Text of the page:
November 17, 2012
Famous People Painting — "Discussing 'The Divine Comedy' with Dante"
Historical painting with Wikipedia links and mouseover tagging.
Oil on canvas (2006) by Chinese artists Dai Dudu, Li Tiezi, and Zhang An.
[via Leah (Kay)]
Gold Glitter Twine
"A spool of white cotton baker's twine with a subtle metallic twist to add sparkle to Christmas packages."
Why Ashley Bouder loves Beijing
The NYC Ballet principal dancer just tweeted, "This sign was waiting for me at the airport. Love it."
joe's Favorite Thing: Boar's Head Sweet Pickle Chips with Horseradish
Utterly sublime and very, very hard to find, so much so that when I find a store that has them, I buy every last jar.
Oftimes that's six or eight jars but that's just fine 'cause they keep forever and man do they get your mouth's attention.
Tasty as all get out.
Below, excerpts from a news report:
Archaeologists say they have unearthed an almost 2,400-year-old golden hoard in an ancient Thracian tomb in northern Bulgaria.
The treasure was found on Thursday near the village of Sveshtari, 400 kilometers (250 miles) northeast of Sofia, team leader Diana Gergova said.
She said that among the artifacts, dating back to the end of the fourth or the beginning of the third century B.C., were gold jewelry and applications for horse trappings, a tiara with reliefs of lions and fantasy animals, and four bracelets and a ring.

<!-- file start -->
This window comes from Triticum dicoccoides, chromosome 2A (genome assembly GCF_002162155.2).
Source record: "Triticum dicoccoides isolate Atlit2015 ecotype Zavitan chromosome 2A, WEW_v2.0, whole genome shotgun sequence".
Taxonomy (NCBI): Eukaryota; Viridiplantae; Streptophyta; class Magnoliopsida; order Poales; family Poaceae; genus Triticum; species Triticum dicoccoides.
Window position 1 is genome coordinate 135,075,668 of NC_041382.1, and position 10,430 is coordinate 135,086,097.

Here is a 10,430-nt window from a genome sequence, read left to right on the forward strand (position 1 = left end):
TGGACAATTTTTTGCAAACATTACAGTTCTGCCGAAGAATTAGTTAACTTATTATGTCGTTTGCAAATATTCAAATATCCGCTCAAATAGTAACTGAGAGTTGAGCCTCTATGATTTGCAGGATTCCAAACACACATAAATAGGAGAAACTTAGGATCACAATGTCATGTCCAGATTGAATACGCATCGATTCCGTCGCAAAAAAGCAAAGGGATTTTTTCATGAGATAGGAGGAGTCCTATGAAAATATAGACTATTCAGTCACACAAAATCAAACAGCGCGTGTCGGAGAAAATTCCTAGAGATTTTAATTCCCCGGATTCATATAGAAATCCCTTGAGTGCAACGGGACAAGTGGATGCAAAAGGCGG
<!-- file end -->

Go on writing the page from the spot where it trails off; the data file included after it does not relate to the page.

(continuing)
The Thracians lived in what is now Bulgaria and parts of modern Greece, Romania, Macedonia, and Turkey between 4,000 B.C. and the 7th century A.D., when they were assimilated by the invading Slavs.
Above, some of the pieces unearthed.
[via Joe Peach]
I've been seeing TV commercials for this device MOS over the past few days so I was pleased to read Mark Resch's review (excerpted below) in today's Cool Tools about what it is and how it works.
The Gyro is a cordless electric screwdriver that uses your hand motion
to drive its motor either clockwise or counterclockwise. I bought mine
impulsively while gathering materials to install a bathroom ceiling fan
last month. It seemed like a nice high-tech take on the old
battery-operated screwdriver. I never thought those had enough torque or
held a battery charge long enough.
This is a great little addition to my toolbox. It works as advertised: grip the handle to activate the sensors and then turn the body of the screwdriver in the direction that you want the screw — or nut or drill bit — to turn.
I used it to install two bathroom vent fans and their ductwork. I used it to drill pilot holes, loosen switchplates and old switches, to connect ductwork with self-tapping screws, and to install the new switches and switchplates. It worked great. Then I assembled a set of drawers from IKEA — and it still doesn't need recharging.
It's smaller than a cordless drill, strong enough to do real work, and easy on the hands doing repetitive tightening of screws.